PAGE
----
Friday, July 3, 2015

Michael Poll and the The Supreme Council of Louisiana

This post is about the original Scottish Rite Masonry of New Orleans. To give it its correct name, The Supreme Council of Louisiana. It was founded in the late 18th or early 19th century and the records of the Grand Commanders of this Council stretch from 1839 until today. Common wisdom suggested that it ceased to exist in the late 1800s, but recent work by Michael Poll has uncovered that it is still active.

This post is however, in another way, as much about, as I will present it, Brother Michael Poll's research as it is the fruit of that research. I hope he will forgive me for saying this, as I know he is a modest man. He is as stubborn and as dedicated a researcher into obscure history as I am, and extremely talented!

Over the last few years we have engaged in a friendly exchange. Apart from this enjoyable communication, without any doubt this gentleman deserves complements. He is a superb academic researcher. Far too many who call themselves Masonic historians are amateurs, and not all who have academic training are talented researchers. A good researcher requires both skill and talent. There is nothing amateur about the work of Michael Poll. In my view, he has thrown himself into what may be the most unique and important research on Masonic history in the United States. It certainly is, in my opinion, the most interesting research of recent years.  As you will discover when you watch this video he has recorded, he is also a great raconteur in the old tradition.

After becoming aware of this work and the video Bro. Poll created to present an account of his own discoveries, I sat down with a beer and a cigar to enjoy a fifty minute account of his research on the original Supreme Council of Louisiana.

What followed for me represents a fascinating account of the best sort of research. Allow me to make a preliminary observation of my own. Research by definition deals with persistent and hard work. It requires an attention to detail and the willingness to spend sometimes untold hours reading through often mind-numbingly dry material, looking for specific hints that may (or may not) lead to what one is seeking, and when we are very lucky, this can lead to information we had no idea even existed. When one is on the correct trail, in my opinion, spirit steps in. Synchronicity and serendipity play a role in good research. Listening to Bro. Poll's account of his research we see how unexpected connections occurred again and again! These seeming coincidental occurrences can lead someone who is in the flow of true connections, to the most amazing discoveries. What Michael Poll describes here, in a very personal and natural way, indeed a very engaging way, provides the viewer with a front row seat to a most fascinating voyage of discovery in the living history of New Orleans, Louisiana, and American Freemasonry.

Along the way, we are not only treated to a fascinating story of discovery, but for those who are attuned to and interested in such matters, insight into the techniques and nuances of a careful and thorough field researcher. I note that because for those not familiar with research, the distinction is an important one. There are researchers who spend all their days in rooms looking at old documents, and while that is both important and difficult work, there is another kind of research. Those who go beyond the library and seek information concerning living history and living culture require an additional set of skills. Those who are capable of excelling at both are rare. This video details exactly that rare form of research and Michael Poll makes it sound as if it was as simple as a drive on a Sunday afternoon. Don't allow his "natural" presentation fool you. There were years of hard work behind this video.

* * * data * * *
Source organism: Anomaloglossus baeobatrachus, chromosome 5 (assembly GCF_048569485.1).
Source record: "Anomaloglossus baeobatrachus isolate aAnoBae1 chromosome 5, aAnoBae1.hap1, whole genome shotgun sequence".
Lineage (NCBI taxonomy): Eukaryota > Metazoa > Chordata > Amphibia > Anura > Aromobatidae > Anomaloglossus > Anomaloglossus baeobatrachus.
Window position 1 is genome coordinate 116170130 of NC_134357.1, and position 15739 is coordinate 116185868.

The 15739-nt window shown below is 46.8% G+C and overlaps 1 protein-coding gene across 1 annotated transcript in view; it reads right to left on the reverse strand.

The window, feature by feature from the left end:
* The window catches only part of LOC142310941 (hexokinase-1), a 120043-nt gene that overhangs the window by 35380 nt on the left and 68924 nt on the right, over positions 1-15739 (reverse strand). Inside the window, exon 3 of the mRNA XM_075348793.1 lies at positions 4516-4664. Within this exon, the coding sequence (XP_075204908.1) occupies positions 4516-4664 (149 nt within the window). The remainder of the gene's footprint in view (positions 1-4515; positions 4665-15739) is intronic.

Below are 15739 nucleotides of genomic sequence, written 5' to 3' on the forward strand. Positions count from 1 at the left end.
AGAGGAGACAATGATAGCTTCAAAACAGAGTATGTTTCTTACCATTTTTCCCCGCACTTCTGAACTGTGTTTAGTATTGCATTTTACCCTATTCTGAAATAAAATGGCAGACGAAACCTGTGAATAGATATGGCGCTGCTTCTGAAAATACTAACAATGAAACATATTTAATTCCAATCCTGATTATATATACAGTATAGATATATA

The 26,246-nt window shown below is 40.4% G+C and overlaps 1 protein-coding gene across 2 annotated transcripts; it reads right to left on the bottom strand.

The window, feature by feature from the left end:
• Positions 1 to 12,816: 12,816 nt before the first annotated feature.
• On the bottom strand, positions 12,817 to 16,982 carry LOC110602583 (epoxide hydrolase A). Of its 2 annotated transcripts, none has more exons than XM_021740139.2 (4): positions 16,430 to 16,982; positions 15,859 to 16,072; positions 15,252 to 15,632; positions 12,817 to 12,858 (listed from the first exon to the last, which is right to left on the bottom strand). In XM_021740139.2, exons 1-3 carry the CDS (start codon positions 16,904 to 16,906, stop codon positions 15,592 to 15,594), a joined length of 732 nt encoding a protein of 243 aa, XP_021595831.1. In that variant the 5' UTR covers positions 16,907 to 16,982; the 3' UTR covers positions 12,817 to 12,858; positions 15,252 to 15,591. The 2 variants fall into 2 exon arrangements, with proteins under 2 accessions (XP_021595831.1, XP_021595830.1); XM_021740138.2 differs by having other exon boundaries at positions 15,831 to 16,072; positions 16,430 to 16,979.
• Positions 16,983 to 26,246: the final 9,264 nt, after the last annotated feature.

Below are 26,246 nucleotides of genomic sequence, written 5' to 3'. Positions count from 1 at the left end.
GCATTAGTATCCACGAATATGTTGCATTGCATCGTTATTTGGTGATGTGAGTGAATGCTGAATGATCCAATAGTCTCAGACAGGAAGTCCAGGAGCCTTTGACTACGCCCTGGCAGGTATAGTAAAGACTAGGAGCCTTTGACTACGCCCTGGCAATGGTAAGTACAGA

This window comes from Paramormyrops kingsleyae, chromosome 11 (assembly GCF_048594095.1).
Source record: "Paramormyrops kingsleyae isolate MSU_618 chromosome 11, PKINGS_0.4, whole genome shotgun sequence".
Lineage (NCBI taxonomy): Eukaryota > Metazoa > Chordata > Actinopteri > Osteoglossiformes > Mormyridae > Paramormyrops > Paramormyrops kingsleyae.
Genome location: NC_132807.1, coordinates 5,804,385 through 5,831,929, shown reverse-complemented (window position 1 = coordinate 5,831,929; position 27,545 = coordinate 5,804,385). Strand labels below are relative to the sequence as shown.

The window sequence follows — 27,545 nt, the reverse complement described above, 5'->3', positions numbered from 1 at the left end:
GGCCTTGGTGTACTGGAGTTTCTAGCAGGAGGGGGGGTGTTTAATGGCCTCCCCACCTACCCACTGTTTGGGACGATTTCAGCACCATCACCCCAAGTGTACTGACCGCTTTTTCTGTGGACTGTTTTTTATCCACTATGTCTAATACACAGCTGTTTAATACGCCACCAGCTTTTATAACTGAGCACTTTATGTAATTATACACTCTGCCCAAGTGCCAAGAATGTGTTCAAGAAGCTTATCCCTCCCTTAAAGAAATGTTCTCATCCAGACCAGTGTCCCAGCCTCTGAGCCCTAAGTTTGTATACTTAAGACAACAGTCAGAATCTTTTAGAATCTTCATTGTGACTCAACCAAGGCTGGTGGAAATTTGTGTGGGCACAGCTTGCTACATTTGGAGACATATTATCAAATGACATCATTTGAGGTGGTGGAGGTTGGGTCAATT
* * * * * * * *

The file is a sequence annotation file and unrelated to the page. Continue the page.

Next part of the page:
What Poll has discovered is nothing short of remarkable. This research has uncovered not a history of an ancient and now defunct obedience of Scottish Rite Masonry which played a role in the development of that Rite in the 18th and 19th centuries, but that this obedience has survived up to our own day, little noticed and largely ignored, hidden in plain view. Not only does he present the first information of this remarkable survival, but an invaluable record of the process of research and discovery, which will be of interest to academics almost as much as the discovery of the original Supreme Council of Louisiana itself.

Rather than repeat the content of the research Michael Poll discusses in this video, in part because I don't wish to give the reader any spoilers, but also because his own account is too fascinating to paraphrase, I urge you to watch this video and experience a unique window into how the best Masonic research should be done. He suggests that further videos will follow, and I for one hope they will, as this one simply whets the appetite!


 A personal look at the discovery of the continued existence of a long lost supreme council.

To communicate requesting further information on this subject, send  an email to:

A Production of
The New Orleans Scottish Rite College
Views expressed in this video are those of Michael R. Poll and not necessarily those of any Masonic Body.

Funded by
Cornerstone Book Publishers

Educational support by
The Louisiana Lodge of Research

Additional Readings:

"Outline of the Rise and Progress of Freemasonry in Louisiana" by James B. Scot,Introduction by Alain Bernheim, Afterword by Michael R. Poll (

"Ancient and Accepted Scottish Rite in Thirty-three Degrees" by Robert B. Folger (

"Historical Inquiry into the Origins of the Ancient and Accepted Scottish Rite" by James Foulhouze Foreword by Michael R. Poll

"In His Own (w)Rite" by Michael R. Poll

"The Schism Between the Scotch & York Rites" by Charles Laffon de Ladébat

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